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Quickstart: Cat Videos Example

This example describes a video sharing service. The individual videos are organized in directories. Every directory has an owner and every video has the same owner as it's parent directory. The owner has elevated privileges about the video files that aren't modeled individually in Ory Keto. The only other privilege modeled in this example is "view access." Every owner has view access to their objects, and this privilege can be granted to other users as well. The video sharing application interprets the special * user ID as any user, including anonymous users. Note that Ory Keto doesn't interpret this subject any differently from other subjects. It also doesn't know anything about directory structures or induced ownership.


The "Keto client" is the application interacting with Keto. In this case we refer to the video sharing service backend as the Keto client.

Starting the example

First, install Keto.

Now you can start the example using either docker-compose or a bash script. The bash script requires you to have the keto binary in your $PATH.

Alternatively, use Docker to automatically get the required images.

# clone the repository if you don't have it yet
git clone [email protected]:ory/keto.git && cd keto

# Alternatively, you can use 'https' to clone if ssh cloning gives permission denied error. (Configure ssh keys in github to resolve the issue.)
git clone && cd keto

docker-compose -f contrib/cat-videos-example/docker-compose.yml up
# or

# output: all initially created relationships

# videos /cats/1.mp4 owner videos:/cats#owner
# videos /cats/1.mp4 view videos:/cats/1.mp4#owner
# videos /cats/1.mp4 view *
# videos /cats/2.mp4 owner videos:/cats#owner
# videos /cats/2.mp4 view videos:/cats/2.mp4#owner
# videos /cats owner cat lady
# videos /cats view videos:/cats#owner

State of the system

At the current state only one user with the username cat lady has added videos. Both videos are in the /cats directory owned by cat lady. The file /cats/1.mp4 can be viewed by anyone (*), while /cats/2.mp4 has no extra sharing options, and can therefore only be viewed by its owner, cat lady. The relationship definitions are located in the contrib/cat-videos-example/relation-tuples directory.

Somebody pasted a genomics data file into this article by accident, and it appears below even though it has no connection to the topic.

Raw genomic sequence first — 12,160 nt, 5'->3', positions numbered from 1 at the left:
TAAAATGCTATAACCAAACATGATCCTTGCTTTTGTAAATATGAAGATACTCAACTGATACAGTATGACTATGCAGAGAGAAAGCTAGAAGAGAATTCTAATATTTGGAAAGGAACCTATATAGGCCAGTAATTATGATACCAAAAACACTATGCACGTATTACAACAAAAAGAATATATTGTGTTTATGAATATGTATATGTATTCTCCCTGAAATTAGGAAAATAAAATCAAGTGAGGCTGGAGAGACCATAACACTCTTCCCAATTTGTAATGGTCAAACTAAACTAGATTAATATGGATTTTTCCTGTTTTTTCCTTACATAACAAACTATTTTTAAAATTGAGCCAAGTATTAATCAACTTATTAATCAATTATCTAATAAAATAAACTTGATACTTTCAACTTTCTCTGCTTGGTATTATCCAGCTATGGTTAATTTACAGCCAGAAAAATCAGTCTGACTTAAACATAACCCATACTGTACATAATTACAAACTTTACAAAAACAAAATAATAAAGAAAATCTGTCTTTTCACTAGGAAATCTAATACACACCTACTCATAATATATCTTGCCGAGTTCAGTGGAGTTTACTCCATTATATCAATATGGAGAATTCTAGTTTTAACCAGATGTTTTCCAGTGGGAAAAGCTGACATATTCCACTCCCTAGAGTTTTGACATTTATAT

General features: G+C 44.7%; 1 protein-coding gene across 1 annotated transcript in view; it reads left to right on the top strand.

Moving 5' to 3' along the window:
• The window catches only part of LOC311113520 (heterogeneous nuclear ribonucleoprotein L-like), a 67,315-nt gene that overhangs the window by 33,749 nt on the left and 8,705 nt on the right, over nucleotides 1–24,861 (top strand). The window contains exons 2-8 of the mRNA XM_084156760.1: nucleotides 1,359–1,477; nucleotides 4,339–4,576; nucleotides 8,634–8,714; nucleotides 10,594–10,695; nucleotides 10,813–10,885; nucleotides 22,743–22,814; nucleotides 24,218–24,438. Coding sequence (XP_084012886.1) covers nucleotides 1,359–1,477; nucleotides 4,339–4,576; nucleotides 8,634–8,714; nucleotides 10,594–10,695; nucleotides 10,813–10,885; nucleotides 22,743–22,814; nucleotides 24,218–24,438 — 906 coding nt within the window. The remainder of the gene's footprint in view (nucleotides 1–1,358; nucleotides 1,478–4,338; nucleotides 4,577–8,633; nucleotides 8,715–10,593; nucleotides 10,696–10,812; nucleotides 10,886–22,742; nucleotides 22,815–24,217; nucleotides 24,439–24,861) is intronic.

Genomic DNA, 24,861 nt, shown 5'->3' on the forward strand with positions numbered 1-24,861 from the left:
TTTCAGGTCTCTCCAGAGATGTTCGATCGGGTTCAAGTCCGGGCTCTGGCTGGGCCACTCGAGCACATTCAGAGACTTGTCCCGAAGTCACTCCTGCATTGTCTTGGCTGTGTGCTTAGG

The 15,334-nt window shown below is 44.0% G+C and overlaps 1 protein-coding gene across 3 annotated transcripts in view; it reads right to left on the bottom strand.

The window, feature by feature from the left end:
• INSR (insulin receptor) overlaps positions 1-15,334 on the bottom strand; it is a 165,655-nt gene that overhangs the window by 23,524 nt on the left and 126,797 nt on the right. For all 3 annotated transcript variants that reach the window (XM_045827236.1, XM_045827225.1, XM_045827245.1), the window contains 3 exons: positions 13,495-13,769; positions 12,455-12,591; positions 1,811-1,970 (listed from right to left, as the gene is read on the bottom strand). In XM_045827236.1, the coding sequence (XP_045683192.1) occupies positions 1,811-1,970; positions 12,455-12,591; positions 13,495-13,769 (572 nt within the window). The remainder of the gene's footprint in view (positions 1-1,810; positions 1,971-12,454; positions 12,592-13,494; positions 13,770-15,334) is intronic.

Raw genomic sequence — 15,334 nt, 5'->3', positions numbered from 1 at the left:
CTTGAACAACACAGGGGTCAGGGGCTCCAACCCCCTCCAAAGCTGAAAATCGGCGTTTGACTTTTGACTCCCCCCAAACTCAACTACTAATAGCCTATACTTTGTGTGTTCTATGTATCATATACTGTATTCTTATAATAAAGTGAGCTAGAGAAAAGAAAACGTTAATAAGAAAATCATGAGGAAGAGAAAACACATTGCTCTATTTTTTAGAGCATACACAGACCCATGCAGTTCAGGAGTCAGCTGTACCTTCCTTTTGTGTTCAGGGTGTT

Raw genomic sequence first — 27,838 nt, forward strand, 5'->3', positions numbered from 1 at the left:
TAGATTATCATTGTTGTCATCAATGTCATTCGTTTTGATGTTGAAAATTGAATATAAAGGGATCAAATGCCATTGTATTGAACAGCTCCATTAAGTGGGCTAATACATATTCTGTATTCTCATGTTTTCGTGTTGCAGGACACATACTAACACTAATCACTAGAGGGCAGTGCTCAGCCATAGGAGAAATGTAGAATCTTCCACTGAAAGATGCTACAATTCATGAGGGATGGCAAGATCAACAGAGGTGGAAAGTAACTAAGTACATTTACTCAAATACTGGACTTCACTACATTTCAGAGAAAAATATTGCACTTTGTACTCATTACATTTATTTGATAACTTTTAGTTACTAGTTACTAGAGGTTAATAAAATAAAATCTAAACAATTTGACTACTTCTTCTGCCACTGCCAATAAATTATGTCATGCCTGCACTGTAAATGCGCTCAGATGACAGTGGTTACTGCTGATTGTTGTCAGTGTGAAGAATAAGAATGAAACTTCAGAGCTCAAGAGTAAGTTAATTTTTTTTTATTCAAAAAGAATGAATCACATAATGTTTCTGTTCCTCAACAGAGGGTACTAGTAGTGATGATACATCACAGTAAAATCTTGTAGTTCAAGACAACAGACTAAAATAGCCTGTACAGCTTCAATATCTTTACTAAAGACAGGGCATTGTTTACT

Simulating the video sharing application

Now you can open a second terminal to run the queries against, just like the video service client would do. In this example we will use the Keto CLI client.

If you want to run the Keto CLI within Docker, set the alias

alias keto="docker run -it --network cat-videos-example_default -e KETO_READ_REMOTE=\"keto:4466\" oryd/keto:v0.7.0-alpha.1"

in your terminal session. Alternatively, you need to set the remote endpoint so that the Keto CLI knows where to connect to (not necessary if using Docker):


Check incoming requests

First off, we get a request by an anonymous user that would like to view /cats/2.mp4. The client now has to ask Keto if that operation should be allowed or denied.

# Is "*" allowed to "view" the object "videos":"/cats/2.mp4"?
keto check "*" view videos /cats/2.mp4
# output:

# Denied

We already discussed that this request should be denied, but it's always good to see this in action.

Now cat lady wants to change some view permissions of /cats/1.mp4. For this, the video service application has to show all users that are allowed to view the video. It uses Keto's expand-API to get these data:

# Who is allowed to "view" the object "videos":"/cats/2.mp4"?
keto expand view videos /cats/1.mp4
# output:

# ∪ videos:/cats/1.mp4#view
# ├─ ∪ videos:/cats/1.mp4#owner
# │ ├─ ∪ videos:/cats#owner
# │ │ ├─ ☘ cat lady️
# ├─ ☘ *️

Here we can see the full subject set expansion. The first branch


indicates that every owner of the object is allowed to view


In the next step we see that the object's owners are the owners of /cats


We see that cat lady is the owner of /cats.

Note that there is no direct relationship that would grant cat lady view access on /cats/1.mp4 as this is indirectly defined via the ownership relation.

The special user * on the other hand was directly granted view access on the object, as it's a first-level leaf of the expansion tree. The following CLI command proves that this is the case:

# Is "*" allowed to "view" the object "videos":"/cats/1.mp4"?
keto check "*" view videos /cats/1.mp4
# output:

# Allowed

Updating the view permissions will be added here at a later stage.